The shooting in Tucson has engendered an onslaught of blaming and fingerpointing from all points on the political spectrum. Perhaps it's partly because many people are struggling to manage their grief and outrage; others are manipulating this tragedy for their own political gains.
Every one of us is individually accountable for our own behavior and choices; together we are collectively and ethically accountable for our responses. As a diverse global community of human beings, how can we respond in concrete caring ways so that these kinds of atrocities are less likely to occur?
I remember learning about the case of Kitty Genovese and the "bystander effect" in one of my undergraduate psychology classes, a woman who was brutally murdered in New York City in the presence of witnesses who did absolutely nothing to save her life.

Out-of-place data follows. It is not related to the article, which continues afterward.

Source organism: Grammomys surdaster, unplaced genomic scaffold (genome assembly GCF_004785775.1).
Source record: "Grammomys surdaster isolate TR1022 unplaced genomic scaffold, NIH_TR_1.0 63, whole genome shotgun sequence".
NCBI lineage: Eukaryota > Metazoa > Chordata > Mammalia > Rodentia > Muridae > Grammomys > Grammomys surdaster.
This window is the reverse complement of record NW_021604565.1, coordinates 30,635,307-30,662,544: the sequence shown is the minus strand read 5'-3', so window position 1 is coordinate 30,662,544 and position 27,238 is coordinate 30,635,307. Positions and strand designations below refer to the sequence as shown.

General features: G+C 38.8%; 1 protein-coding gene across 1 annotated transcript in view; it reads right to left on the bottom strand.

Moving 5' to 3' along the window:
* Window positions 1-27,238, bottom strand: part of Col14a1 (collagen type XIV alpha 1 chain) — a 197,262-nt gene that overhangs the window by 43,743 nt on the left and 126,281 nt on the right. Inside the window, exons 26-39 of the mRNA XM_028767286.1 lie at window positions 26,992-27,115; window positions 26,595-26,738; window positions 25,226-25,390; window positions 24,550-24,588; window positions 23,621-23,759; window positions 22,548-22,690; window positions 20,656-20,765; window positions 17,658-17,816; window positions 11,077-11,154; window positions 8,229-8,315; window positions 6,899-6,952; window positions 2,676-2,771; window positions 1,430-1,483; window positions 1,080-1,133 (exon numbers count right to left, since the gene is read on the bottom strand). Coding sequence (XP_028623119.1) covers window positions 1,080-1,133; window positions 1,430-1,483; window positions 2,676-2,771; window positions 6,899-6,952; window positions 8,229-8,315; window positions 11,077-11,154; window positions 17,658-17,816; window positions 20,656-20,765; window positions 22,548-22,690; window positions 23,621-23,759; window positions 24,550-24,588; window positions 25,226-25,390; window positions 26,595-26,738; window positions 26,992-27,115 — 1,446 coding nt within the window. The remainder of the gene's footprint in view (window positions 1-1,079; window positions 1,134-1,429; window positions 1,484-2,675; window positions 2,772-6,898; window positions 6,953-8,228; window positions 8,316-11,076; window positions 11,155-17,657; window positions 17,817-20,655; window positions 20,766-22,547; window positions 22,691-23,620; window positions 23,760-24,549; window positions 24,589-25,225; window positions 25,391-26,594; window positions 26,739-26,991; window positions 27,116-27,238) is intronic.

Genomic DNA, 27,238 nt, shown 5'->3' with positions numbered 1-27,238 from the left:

Last week there were caring citizens in the Safeway parking lot in Tucson who did step in. And it is natural to wonder if there may have warning signs in the life of the shooter that could have been addressed in such a way as to prevent this traumatic event.
I am not assigning blame on anyone or anything, but I am acknowledging our collective humanity. We have an opportunity to engage in caring civil discourse about how we can root our lives in compassionate mutual responsibility.
I strive to be as committed to your freedom, well being and happiness as I am to my own. No one is more or less worthy of joy and liberation than anyone else.